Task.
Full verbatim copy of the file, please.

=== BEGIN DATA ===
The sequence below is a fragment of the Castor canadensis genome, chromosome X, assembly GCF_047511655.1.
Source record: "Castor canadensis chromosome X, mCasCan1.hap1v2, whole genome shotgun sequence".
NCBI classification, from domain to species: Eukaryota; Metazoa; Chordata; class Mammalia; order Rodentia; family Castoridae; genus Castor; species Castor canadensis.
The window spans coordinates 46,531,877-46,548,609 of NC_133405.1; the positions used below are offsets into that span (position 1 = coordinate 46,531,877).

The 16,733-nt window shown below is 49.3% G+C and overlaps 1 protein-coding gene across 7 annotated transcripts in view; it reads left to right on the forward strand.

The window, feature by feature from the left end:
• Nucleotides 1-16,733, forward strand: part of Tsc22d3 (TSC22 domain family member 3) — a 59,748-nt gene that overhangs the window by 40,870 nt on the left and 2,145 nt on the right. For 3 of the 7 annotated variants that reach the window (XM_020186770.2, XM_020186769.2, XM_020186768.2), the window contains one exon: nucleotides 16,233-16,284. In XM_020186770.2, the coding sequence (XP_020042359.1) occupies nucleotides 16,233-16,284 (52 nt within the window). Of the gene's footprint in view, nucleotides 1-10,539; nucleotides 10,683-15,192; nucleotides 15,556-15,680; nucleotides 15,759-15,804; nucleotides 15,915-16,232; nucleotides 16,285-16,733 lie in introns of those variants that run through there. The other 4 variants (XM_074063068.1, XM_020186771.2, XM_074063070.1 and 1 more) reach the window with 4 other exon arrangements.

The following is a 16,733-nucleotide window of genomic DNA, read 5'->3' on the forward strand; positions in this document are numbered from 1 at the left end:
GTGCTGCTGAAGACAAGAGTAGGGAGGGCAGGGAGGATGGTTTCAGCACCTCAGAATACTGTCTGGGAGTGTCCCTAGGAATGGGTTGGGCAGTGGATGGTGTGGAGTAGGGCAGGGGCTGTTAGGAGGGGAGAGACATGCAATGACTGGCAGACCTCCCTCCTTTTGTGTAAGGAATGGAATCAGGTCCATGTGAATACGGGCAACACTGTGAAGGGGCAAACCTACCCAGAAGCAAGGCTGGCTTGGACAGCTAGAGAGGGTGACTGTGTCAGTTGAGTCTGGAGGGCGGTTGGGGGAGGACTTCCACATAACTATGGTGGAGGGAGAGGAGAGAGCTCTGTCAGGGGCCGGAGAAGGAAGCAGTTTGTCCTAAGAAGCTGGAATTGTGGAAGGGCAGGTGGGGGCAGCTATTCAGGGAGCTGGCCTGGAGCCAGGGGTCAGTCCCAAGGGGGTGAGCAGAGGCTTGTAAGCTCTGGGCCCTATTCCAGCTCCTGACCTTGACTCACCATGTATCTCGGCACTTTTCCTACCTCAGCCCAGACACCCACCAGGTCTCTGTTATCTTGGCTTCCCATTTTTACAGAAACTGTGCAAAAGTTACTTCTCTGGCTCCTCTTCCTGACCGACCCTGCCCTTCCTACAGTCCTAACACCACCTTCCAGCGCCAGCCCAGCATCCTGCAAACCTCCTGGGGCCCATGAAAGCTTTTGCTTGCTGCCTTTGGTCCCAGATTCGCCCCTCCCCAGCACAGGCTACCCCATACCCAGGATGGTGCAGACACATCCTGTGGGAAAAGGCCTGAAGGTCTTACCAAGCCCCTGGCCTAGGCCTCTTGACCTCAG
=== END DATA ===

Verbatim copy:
The sequence below is a fragment of the Castor canadensis genome, chromosome X, assembly GCF_047511655.1.
Source record: "Castor canadensis chromosome X, mCasCan1.hap1v2, whole genome shotgun sequence".
NCBI classification, from domain to species: Eukaryota; Metazoa; Chordata; class Mammalia; order Rodentia; family Castoridae; genus Castor; species Castor canadensis.
The window spans coordinates 46,531,877-46,548,609 of NC_133405.1; the positions used below are offsets into that span (position 1 = coordinate 46,531,877).

The 16,733-nt window shown below is 49.3% G+C and overlaps 1 protein-coding gene across 7 annotated transcripts in view; it reads left to right on the forward strand.

The window, feature by feature from the left end:
• Nucleotides 1-16,733, forward strand: part of Tsc22d3 (TSC22 domain family member 3) — a 59,748-nt gene that overhangs the window by 40,870 nt on the left and 2,145 nt on the right. For 3 of the 7 annotated variants that reach the window (XM_020186770.2, XM_020186769.2, XM_020186768.2), the window contains one exon: nucleotides 16,233-16,284. In XM_020186770.2, the coding sequence (XP_020042359.1) occupies nucleotides 16,233-16,284 (52 nt within the window). Of the gene's footprint in view, nucleotides 1-10,539; nucleotides 10,683-15,192; nucleotides 15,556-15,680; nucleotides 15,759-15,804; nucleotides 15,915-16,232; nucleotides 16,285-16,733 lie in introns of those variants that run through there. The other 4 variants (XM_074063068.1, XM_020186771.2, XM_074063070.1 and 1 more) reach the window with 4 other exon arrangements.

The following is a 16,733-nucleotide window of genomic DNA, read 5'->3' on the forward strand; positions in this document are numbered from 1 at the left end:
GTGCTGCTGAAGACAAGAGTAGGGAGGGCAGGGAGGATGGTTTCAGCACCTCAGAATACTGTCTGGGAGTGTCCCTAGGAATGGGTTGGGCAGTGGATGGTGTGGAGTAGGGCAGGGGCTGTTAGGAGGGGAGAGACATGCAATGACTGGCAGACCTCCCTCCTTTTGTGTAAGGAATGGAATCAGGTCCATGTGAATACGGGCAACACTGTGAAGGGGCAAACCTACCCAGAAGCAAGGCTGGCTTGGACAGCTAGAGAGGGTGACTGTGTCAGTTGAGTCTGGAGGGCGGTTGGGGGAGGACTTCCACATAACTATGGTGGAGGGAGAGGAGAGAGCTCTGTCAGGGGCCGGAGAAGGAAGCAGTTTGTCCTAAGAAGCTGGAATTGTGGAAGGGCAGGTGGGGGCAGCTATTCAGGGAGCTGGCCTGGAGCCAGGGGTCAGTCCCAAGGGGGTGAGCAGAGGCTTGTAAGCTCTGGGCCCTATTCCAGCTCCTGACCTTGACTCACCATGTATCTCGGCACTTTTCCTACCTCAGCCCAGACACCCACCAGGTCTCTGTTATCTTGGCTTCCCATTTTTACAGAAACTGTGCAAAAGTTACTTCTCTGGCTCCTCTTCCTGACCGACCCTGCCCTTCCTACAGTCCTAACACCACCTTCCAGCGCCAGCCCAGCATCCTGCAAACCTCCTGGGGCCCATGAAAGCTTTTGCTTGCTGCCTTTGGTCCCAGATTCGCCCCTCCCCAGCACAGGCTACCCCATACCCAGGATGGTGCAGACACATCCTGTGGGAAAAGGCCTGAAGGTCTTACCAAGCCCCTGGCCTAGGCCTCTTGACCTCAG